To start our third day in Croatia, we went to a fresh juice stand along the Riva for acai bowls. Post acai bliss, it was time to catch our bus to Krka National Park. We had prebooked this excursion on Trip Advisor for $34.60/person. The “excursion” was just transportation to and from the park (over an hour each way) and did not include entrance into the park (~$22.50). The walk to the waterfalls from the bus takes around 20-30 minutes, but is an easy trek. The waterfalls themselves are breathtaking. At the waterfalls, there lacks an organized place to keep your things (few lockers exist and can be rented from restaurants), so we decided to leave our clothes and shoes on a bench and take all our valuables in the water with us in the neatest waterproof fanny packs. Neither one of us chose to bring water shoes, so let’s discuss this dilemma: we wanted to carry as few things as possible, but the rocks were VERY slippery. I’m not sure water shoes would have helped with the slippery-ness, but they would have protected my feet from cuts (which hurt), would have kept my feet clean from dirt, and potentially (if they had grips) could have saved me from a few falls. There were loads of little food stands by the falls to grab lunch, a beer, or ice cream. Our bus picked us up four hours after dropping us off, which was a perfect amount of time to spend at the falls.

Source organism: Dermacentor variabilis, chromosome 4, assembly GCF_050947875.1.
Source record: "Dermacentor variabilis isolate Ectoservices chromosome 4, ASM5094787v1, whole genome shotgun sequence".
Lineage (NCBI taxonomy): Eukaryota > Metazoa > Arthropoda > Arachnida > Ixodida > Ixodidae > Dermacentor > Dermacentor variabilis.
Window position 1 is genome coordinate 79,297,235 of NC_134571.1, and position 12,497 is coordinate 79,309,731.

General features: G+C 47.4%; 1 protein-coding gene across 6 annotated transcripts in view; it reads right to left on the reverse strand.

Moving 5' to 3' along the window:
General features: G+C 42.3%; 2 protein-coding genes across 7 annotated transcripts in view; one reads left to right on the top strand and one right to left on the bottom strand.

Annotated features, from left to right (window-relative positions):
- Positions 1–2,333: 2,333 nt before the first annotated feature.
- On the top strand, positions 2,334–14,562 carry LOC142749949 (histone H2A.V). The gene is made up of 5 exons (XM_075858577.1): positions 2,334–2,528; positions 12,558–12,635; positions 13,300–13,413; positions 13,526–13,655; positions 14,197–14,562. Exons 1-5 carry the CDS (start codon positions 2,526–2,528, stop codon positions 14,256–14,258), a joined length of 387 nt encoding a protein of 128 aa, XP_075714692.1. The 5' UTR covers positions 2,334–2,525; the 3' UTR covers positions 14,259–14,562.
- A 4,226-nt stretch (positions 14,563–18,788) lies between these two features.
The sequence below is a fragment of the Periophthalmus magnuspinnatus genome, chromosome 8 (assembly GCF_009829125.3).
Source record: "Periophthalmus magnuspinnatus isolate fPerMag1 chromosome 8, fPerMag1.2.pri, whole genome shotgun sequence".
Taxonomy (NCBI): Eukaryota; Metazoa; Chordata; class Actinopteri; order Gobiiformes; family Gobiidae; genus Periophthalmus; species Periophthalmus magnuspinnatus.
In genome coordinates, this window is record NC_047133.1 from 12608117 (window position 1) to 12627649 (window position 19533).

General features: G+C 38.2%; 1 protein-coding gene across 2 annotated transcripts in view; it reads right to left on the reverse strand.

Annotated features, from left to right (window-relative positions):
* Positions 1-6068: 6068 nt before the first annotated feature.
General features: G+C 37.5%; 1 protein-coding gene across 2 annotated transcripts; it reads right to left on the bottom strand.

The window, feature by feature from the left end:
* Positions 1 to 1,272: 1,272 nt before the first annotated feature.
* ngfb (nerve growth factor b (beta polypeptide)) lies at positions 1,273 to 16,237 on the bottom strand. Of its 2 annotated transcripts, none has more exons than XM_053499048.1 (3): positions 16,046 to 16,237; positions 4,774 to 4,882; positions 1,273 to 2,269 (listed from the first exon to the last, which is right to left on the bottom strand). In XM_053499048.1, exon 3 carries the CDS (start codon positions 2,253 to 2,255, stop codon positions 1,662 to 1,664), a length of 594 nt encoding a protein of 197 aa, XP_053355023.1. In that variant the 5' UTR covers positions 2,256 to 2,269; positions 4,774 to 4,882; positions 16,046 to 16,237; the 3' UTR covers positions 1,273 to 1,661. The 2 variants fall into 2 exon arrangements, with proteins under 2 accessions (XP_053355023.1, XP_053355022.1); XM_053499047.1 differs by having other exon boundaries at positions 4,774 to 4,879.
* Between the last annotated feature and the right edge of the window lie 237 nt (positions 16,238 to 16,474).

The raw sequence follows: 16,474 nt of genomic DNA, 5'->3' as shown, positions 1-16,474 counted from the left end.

After our excursion, we regrouped in our AirBnB before setting out for a sunset picture over Split. The best view of Split is located up the mountain and takes many a stair to reach. After we were properly sweating, we heading directly back down the mountain for dinner, again wandering until we found a spot we liked. Post-dinner called for a visit to Grgur Ninski Statue (Gregory of Nin) to rub his big toe to bring good luck! As it was our last night in Split, we decided to sit at a cocktail bar and people watch. The night ended with another gelato for the walk home.